Fraudsters try to cash in on the good name of British legal companies

Steve Bird
Fraudsters are inserting subtle changes to the names of leading law firms in the hope emails and website could trick people - Moment RF

Leading British law firms are being targeted by cyber criminals who set up fake email accounts and pose as top lawyers to try to con people and companies out of millions.

Fraudsters from around the world have mimicked company names by making subtle changes to website and email addresses in the hope of tricking people into making payments huge payments or sending sensitive personal information. 

According to recent rulings made at the World Intellectual Property Organisation (WIPO), con artists apparently from Russian, Nigeria, China, America and France have been targeting UK companies.

The Solicitors Regulation Authority (SRA), the regulatory body for solicitors, has issued a series of warnings about legal firms both large and small reporting bogus internet accounts being set up.

A few months ago it highlighted how Linklaters, a multinational company based in London, had reported various subtle misspellings of its name being used in email addresses. 

In one instance, the SRA warned that “emails sent from a genuine solicitor at a genuine firm appear to have been intercepted, with a subsequent email being sent from an email address ending @liinklaters.com.”

The criminals asked for payment to a new bank account hoping no-one would spot the extra ‘i’ in the name.

Emails and domain names have been set up to look similar to leading legal firms Credit: ISSOUF SANOGO/AFP

Other amendments have included @linkiakers.com and @linklalers.com instead of @linklaters.com. In a separate incident this year, Linklaters was awarded control of the domain name linklaters-lawfirm.com after they proved it was set up along with an email address to try to defraud three companies, one email demanding a payment of nearly $1 million.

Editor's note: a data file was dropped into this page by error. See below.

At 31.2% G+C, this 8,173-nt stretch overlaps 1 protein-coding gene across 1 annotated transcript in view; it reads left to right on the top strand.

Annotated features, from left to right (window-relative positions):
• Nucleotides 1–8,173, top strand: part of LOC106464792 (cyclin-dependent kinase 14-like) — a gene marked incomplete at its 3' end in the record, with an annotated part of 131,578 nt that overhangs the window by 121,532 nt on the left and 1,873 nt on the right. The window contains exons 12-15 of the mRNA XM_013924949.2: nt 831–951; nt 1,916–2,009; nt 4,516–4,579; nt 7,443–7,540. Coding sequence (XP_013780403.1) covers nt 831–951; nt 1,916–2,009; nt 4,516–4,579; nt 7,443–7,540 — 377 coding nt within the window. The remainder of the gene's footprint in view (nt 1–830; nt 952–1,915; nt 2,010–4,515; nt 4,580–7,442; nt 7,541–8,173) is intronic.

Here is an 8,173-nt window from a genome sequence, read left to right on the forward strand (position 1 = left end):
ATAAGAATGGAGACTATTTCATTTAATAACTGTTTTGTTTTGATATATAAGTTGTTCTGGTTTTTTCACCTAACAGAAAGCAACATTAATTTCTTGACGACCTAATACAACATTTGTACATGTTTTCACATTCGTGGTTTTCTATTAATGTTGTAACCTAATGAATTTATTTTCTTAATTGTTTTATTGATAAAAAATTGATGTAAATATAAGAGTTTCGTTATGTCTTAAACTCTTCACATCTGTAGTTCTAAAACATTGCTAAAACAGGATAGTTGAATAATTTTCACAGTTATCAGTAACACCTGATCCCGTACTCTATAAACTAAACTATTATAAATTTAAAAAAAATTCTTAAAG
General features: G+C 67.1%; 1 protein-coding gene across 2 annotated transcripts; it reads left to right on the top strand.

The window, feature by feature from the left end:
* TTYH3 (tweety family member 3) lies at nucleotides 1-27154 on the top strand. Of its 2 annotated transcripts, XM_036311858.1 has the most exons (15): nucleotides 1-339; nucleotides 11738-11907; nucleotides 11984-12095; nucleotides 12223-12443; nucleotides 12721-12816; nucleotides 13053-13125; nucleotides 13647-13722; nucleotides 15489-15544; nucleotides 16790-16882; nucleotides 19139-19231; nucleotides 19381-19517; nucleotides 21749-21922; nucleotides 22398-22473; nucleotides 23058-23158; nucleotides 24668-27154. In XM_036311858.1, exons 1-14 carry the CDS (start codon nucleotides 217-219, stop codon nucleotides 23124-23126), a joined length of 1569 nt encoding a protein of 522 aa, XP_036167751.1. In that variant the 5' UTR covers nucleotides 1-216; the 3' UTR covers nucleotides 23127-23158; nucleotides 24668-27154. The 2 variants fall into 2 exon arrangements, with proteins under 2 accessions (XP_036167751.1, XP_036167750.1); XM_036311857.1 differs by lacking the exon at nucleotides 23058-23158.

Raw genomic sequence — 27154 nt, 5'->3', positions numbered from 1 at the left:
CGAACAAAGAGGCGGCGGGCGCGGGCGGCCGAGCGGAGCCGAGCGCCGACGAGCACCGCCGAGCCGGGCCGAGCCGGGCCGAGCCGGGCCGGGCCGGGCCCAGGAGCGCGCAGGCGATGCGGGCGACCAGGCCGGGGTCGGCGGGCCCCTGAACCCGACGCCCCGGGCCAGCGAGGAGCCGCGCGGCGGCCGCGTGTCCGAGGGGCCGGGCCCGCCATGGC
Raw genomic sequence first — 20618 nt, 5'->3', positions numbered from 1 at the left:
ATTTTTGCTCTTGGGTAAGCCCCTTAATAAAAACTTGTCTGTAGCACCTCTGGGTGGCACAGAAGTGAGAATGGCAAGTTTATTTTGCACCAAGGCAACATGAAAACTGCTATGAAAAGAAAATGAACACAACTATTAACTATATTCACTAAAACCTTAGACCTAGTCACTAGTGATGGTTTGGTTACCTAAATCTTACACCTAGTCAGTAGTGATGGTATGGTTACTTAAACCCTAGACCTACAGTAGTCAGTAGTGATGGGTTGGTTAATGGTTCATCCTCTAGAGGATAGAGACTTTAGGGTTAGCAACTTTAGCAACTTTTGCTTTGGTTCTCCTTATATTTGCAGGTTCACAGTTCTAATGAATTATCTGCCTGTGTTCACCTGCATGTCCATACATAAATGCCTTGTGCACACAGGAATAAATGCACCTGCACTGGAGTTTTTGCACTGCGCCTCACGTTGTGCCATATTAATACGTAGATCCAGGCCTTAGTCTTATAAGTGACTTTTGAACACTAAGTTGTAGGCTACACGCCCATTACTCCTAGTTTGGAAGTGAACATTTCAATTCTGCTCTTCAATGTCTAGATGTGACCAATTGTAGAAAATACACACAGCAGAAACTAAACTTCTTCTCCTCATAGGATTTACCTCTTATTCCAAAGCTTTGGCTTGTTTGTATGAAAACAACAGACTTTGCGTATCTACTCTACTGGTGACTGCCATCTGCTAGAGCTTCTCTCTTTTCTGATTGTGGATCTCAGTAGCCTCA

Linklaters issued an alert about “fraudulent emails … attempting to misuse the name of the firm” warning that it had not changed its bank details.

Lewis Silkin recently closed down a website and emails where its name had been misspelt to read “lewissllkin.com”. 

A WIPO, a United Nations agency which protects intellectual property, found the bogus account had been used for “phishing” - conning people into releasing sensitive information such as passwords - and fraud, including “an attempt to divert funds meant for Lewis Silkin to a third party bank account”.

A Linklaters spokesman said: “Like the whole industry, we have seen an increase in firms, clients and consumers being targeted by scammers and we are working closely with the SRA to make sure that people are as aware and as vigilant as possible for any communication that bears the hallmarks of a scam or phishing attempt.”

Steven Jennings, trade marks counsel at Lewis Silkin, said: “Domain name ‘scammers’ understand law firms are a trustworthy source that will have had to go through a number of checks. As a result, most people won't expect them to fall victim to this kind of fraud.”

Undoubtedly, our firm is not the first and will not be the last to be targeted in this way. “However, this is not just a problem for law firms. All businesses should monitor what domain names they use and to ensure greater security, it is advisable to get clients to check with whom they are corresponding, such as through secure portals.”